China confirmed that it will impose 25% additional tariffs on $16 billion worth of imports from the United States from Aug. 23, matching an earlier move from Washington in another ratchet higher for the trade war between the nations.
The U.S. decision to levy 25% tariffs on the same value of Chinese goods is “very unreasonable,” and China will have to retaliate to protect its rightful interests and the multilateral trading system, China’s Ministry of Commerce said in a statement.
The tit-for-tat tariffs are poised to surge even higher, with the United States reviewing 10% duties on a further $200 billion in Chinese imports that it may even raise to 25% after a comment period ends Sept. 6. Should the United States proceed with those tariffs, China’s ready to slap duties on an additional $60 billion of American goods.
The situation is “not yet past the point of no return but edging closer,” said Wang Tao, head of China economic research at UBS AG in Hong Kong, in a note before the latest announcement. “The risk is if the U.S. administration’s gamble to strong arm China into giving into all U.S. demands without some U.S. compromise only leads to successive rounds of higher and higher U.S. tariff impositions.”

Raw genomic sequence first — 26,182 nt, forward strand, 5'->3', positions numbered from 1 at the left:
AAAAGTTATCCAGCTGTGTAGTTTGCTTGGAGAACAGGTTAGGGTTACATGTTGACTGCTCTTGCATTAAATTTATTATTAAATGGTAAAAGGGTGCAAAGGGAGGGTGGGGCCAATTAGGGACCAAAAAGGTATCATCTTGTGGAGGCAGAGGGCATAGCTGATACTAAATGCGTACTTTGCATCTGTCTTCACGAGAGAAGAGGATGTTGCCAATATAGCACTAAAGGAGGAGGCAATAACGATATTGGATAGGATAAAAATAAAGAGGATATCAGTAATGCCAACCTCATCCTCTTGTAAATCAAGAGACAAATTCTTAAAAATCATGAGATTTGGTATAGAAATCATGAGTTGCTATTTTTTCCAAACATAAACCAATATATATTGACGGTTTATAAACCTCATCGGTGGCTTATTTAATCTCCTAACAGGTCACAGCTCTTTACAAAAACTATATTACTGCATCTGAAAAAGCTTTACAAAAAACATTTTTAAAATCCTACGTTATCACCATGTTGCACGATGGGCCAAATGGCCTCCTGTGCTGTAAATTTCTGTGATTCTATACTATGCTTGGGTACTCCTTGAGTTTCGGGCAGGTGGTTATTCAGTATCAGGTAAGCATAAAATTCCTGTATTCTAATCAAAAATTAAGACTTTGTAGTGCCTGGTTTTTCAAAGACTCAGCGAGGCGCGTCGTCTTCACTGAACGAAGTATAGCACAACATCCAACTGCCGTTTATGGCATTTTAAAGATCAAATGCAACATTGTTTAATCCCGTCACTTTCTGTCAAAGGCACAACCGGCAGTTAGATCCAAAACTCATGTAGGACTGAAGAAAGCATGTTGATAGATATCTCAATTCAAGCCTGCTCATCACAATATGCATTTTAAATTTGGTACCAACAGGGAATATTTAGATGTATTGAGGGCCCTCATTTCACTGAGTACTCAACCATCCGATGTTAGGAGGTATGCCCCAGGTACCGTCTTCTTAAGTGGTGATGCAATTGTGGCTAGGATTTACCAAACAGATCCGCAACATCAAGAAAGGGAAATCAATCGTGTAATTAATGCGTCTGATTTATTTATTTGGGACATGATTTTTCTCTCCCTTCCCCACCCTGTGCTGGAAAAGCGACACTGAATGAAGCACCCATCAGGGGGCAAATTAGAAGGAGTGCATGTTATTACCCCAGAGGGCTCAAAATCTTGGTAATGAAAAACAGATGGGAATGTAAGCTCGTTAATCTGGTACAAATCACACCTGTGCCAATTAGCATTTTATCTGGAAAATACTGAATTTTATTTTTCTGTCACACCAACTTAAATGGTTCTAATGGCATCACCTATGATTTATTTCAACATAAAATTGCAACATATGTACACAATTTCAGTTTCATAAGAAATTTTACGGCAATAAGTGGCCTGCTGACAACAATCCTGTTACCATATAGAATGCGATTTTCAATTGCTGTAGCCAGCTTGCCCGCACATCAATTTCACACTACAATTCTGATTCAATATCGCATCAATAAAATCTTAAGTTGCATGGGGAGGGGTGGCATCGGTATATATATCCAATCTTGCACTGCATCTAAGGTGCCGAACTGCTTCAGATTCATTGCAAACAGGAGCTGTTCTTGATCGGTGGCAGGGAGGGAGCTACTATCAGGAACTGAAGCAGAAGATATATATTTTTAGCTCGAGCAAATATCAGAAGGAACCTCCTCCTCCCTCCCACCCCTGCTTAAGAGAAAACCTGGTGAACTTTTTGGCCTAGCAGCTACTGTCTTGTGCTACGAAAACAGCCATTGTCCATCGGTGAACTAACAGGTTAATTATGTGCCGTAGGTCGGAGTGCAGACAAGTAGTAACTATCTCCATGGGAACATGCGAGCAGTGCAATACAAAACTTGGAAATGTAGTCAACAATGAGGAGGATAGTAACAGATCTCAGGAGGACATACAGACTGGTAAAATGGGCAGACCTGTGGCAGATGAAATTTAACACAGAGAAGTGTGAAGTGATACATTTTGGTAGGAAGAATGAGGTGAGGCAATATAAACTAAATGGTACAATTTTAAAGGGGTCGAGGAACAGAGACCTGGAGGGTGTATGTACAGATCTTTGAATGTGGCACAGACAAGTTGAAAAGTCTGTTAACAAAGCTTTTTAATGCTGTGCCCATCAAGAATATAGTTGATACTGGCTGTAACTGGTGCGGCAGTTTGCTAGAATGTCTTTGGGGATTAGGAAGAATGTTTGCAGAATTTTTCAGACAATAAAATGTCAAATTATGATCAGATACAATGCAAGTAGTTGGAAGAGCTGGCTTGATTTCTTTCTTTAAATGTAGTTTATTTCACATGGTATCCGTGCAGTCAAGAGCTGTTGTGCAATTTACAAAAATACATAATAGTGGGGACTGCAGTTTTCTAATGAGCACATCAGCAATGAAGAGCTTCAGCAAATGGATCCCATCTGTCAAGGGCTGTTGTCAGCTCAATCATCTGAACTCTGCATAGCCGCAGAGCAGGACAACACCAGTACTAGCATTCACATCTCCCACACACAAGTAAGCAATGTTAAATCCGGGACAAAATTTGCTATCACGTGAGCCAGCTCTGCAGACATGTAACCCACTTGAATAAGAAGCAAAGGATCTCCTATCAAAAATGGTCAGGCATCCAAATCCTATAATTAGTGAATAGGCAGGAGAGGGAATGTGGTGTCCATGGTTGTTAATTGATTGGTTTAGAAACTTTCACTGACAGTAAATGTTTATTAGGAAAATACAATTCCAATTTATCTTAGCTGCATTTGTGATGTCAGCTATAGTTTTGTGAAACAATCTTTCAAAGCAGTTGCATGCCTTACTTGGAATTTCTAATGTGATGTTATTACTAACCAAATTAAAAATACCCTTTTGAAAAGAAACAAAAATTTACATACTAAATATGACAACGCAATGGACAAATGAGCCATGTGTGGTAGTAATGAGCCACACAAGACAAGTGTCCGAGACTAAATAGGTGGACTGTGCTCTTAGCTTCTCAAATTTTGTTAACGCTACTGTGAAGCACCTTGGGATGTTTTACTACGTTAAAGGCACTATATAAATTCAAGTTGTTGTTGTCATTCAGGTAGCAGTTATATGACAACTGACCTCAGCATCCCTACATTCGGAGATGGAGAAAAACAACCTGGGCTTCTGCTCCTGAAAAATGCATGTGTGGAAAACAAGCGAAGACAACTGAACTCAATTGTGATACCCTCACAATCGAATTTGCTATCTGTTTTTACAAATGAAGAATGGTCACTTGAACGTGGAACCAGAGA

President Donald Trump has suggested he may tax effectively all imports of Chinese goods, which reached more than $500 billion last year. Reserve Bank of Australia Gov. Philip Lowe on Aug. 8 warned that escalation of the dispute could be “very damaging for the world economy.”
China’s exports grew faster than expected in July, while imports surged, showing domestic and international demand continue for now to shrug off the uncertainty of the trade conflict with the United States. The world’s largest exporter, China still is benefiting from robust global demand even as increasing tensions and rising trade barriers with the United States weigh on the outlook.
The United States announced earlier this week that its own tariffs on $16 billion of Chinese goods would start Aug. 23. The Chinese list covers items including coal, oil, chemicals and some medical equipment. The United States levied 25% duties on $34 billion in Chinese goods on July 6, prompting swift in-kind retaliation from Beijing.
With assistance by Miao Han, Kevin Hamlin, and Andrew Mayeda.